HC Deb 04 July 1917 vol 95 cc1080-1

asked whether the failure of the British Government to recognise the rank of British merchant-ship officers taken prisoner by the enemy and now interned in Germany has resulted in these officers being turned out of the officers' camps and placed in camps allotted to sailors and firemen, unless they are in a position to pay in advance for their maintenance; whether the Government recognise that various ranks do exist in the mercantile marine as in other services; and whether they will give an assurance that immediate steps will be taken that such ranks are accorded treatment at least no worse than is received by equivalent ratings in the military and naval services?

71. Major HUNT

asked whether officers of the merchant service, including engineer officers, who have been taken prisoners by enemy raiders or submarines, have in some cases been treated as civilians and lodged in Ruhleben instead of being put on a par with combatant officers of the naval and military forces, because the Government will not pay the small amount necessary for them to remain in one of the officers' camps; and, if so, will the Government reconsider their decision in the matter?

The FIRST LORD of the ADMIRALTY (Sir Edward Carson)

During the earlier period of the War, down to the shooting of Captain Fryatt, officers of the merchant service were treated by the Germans as civilians. Towards the end of 1916 a change of policy took place—probably for military reasons—and a number of officers and men of the merchant service were transferred from Ruhleben to a combatant camp at Brandenburg, on the ground that they were "of the standing of military prisoners." Since that time, so far as is known, all officers and men of the merchant service who are captured, whether by raiders or by submarines, are in the first place sent to combatant camps and in other ways regarded as combatants. The question of payment for maintenance has only lately been raised by Germany. In the case of officers of the Navy and the Army the allowances paid by the captor Government would be recoverable, and the practice is to charge them against the pay of the officers concerned. It appears to have been realised by Germany that this practice would not apply in the case of officers of the merchant service, who are not in receipt of pay as officers of the combatant forces, and a demand was accordingly made upon the officers themselves for repayment of the sums advanced to them. Before arrangements could be made for the remission of money to meet these claims, it was recently reported that twenty-six officers had been removed from the combatant camp at Crefeld to the civilian camp at Ruhleben. The Board of Trade are, however, taking such steps as are necessary to pay these officers allowances appropriate to their rank, which will enable them to maintain themselves in whatever camp the German Government decide to place them.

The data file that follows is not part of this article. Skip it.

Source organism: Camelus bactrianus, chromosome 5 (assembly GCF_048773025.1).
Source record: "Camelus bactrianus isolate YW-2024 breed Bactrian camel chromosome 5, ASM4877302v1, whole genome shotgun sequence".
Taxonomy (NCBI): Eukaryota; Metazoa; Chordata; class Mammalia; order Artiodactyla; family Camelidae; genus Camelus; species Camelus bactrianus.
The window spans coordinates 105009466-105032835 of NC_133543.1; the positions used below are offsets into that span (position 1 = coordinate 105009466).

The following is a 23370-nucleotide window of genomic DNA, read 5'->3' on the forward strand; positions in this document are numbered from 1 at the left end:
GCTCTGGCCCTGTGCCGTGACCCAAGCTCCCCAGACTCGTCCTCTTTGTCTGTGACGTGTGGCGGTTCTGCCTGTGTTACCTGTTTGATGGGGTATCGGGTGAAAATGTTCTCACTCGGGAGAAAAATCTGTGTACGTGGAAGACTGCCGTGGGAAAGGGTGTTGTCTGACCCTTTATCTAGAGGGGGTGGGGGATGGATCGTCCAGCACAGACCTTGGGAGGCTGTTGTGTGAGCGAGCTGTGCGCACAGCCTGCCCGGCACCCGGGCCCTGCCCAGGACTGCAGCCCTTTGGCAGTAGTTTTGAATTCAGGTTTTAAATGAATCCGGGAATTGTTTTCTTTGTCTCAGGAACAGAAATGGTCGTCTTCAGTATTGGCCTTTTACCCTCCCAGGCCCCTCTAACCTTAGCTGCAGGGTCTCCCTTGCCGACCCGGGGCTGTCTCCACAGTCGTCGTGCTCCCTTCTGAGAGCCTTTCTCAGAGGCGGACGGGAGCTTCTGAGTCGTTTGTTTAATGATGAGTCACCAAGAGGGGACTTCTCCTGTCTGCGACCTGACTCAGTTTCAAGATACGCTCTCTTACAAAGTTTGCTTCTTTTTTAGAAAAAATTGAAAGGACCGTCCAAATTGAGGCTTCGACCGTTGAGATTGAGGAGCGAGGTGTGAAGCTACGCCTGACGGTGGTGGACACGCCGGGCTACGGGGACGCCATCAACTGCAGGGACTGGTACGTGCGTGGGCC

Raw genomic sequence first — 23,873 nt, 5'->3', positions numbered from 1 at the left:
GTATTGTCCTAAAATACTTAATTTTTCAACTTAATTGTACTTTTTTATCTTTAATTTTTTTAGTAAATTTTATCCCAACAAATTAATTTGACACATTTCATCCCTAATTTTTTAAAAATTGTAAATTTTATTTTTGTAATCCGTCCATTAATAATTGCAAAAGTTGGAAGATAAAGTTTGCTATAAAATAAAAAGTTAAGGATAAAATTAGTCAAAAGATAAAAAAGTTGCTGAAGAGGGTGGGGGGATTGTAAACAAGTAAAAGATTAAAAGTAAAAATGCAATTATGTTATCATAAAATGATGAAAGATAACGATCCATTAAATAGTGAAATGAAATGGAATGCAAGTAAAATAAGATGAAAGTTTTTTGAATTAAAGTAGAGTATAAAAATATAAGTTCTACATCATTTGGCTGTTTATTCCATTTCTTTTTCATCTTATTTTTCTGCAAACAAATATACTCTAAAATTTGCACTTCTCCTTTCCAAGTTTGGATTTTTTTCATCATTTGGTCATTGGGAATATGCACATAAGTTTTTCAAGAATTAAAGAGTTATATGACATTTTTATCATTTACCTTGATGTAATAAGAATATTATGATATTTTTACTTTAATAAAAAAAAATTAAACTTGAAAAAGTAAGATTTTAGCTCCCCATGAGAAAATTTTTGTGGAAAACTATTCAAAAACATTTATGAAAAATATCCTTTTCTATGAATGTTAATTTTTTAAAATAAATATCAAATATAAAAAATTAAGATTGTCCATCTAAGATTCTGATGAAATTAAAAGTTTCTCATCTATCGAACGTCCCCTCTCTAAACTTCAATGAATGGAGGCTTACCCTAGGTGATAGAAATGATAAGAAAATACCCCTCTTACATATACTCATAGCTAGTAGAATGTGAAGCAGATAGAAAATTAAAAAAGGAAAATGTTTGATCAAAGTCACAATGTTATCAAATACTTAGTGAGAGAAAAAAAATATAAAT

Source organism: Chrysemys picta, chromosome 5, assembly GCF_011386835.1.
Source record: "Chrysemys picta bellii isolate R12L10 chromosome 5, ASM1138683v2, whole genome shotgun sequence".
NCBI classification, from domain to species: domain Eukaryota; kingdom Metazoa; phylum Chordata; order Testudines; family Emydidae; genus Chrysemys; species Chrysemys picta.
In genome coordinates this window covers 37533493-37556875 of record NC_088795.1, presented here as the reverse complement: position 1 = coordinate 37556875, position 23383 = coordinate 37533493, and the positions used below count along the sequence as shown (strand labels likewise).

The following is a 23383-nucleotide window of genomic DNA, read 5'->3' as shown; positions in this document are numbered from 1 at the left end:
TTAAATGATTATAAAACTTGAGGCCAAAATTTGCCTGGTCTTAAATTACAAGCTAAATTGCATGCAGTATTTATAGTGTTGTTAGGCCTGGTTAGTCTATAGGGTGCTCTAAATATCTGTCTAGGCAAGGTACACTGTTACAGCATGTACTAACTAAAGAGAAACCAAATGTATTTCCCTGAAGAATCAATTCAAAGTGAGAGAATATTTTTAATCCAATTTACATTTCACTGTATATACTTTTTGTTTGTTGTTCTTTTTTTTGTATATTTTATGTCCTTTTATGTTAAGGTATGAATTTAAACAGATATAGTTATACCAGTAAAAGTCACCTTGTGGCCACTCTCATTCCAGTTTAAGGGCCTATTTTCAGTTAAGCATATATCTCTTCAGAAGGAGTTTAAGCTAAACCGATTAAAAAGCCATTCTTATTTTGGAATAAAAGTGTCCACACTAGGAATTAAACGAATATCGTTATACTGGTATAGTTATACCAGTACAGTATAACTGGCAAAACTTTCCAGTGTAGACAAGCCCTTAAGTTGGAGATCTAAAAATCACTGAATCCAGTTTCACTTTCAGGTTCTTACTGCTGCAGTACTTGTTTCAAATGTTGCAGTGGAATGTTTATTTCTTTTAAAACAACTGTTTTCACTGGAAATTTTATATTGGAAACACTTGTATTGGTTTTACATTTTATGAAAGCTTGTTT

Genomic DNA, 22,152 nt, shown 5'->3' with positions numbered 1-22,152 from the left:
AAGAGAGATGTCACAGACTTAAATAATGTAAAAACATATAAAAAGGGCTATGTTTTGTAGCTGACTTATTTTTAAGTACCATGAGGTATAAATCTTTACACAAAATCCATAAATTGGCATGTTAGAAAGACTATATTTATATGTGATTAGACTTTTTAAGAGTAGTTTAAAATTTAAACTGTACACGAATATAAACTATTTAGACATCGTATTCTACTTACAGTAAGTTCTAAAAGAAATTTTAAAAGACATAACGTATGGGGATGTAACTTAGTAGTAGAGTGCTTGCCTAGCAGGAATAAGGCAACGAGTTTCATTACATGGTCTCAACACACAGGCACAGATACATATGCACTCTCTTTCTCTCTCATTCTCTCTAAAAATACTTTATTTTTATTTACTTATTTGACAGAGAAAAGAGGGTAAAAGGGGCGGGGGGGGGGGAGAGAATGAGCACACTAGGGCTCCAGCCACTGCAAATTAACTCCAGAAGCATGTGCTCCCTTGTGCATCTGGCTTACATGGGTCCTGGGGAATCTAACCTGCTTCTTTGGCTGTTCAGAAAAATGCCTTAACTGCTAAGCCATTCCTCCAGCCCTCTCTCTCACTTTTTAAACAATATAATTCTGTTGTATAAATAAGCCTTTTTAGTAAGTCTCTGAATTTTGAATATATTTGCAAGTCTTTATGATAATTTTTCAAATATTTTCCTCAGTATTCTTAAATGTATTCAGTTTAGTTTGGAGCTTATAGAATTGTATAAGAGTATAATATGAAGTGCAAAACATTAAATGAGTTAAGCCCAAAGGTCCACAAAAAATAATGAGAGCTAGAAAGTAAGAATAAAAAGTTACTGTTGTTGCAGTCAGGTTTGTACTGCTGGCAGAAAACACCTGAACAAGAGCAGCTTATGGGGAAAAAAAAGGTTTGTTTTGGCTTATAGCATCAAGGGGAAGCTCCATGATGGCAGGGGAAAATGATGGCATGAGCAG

The Government fully recognise the rank of British merchant officers, and also their gallant conduct during the War. The Government could not, however, admit the German contention that they are combatants, as this would involve an admission of the right which is claimed by Germany to sink defensively-armed merchant vessels at sight.